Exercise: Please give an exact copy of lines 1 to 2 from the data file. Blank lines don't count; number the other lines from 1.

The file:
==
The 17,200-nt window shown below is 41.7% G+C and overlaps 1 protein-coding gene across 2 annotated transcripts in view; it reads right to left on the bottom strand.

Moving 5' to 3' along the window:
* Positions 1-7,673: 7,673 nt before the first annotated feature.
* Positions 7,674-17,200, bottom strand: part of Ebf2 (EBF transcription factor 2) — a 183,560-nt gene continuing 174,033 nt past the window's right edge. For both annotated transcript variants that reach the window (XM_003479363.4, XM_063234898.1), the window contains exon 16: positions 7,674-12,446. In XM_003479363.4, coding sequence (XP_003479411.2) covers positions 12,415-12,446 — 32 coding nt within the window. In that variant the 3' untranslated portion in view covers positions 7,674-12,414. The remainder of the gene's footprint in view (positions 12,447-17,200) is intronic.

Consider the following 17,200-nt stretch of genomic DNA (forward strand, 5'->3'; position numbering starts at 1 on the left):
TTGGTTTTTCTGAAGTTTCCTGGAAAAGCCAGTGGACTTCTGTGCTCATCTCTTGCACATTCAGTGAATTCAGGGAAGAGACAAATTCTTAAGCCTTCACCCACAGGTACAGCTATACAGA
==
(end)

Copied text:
The 17,200-nt window shown below is 41.7% G+C and overlaps 1 protein-coding gene across 2 annotated transcripts in view; it reads right to left on the bottom strand.

Moving 5' to 3' along the window: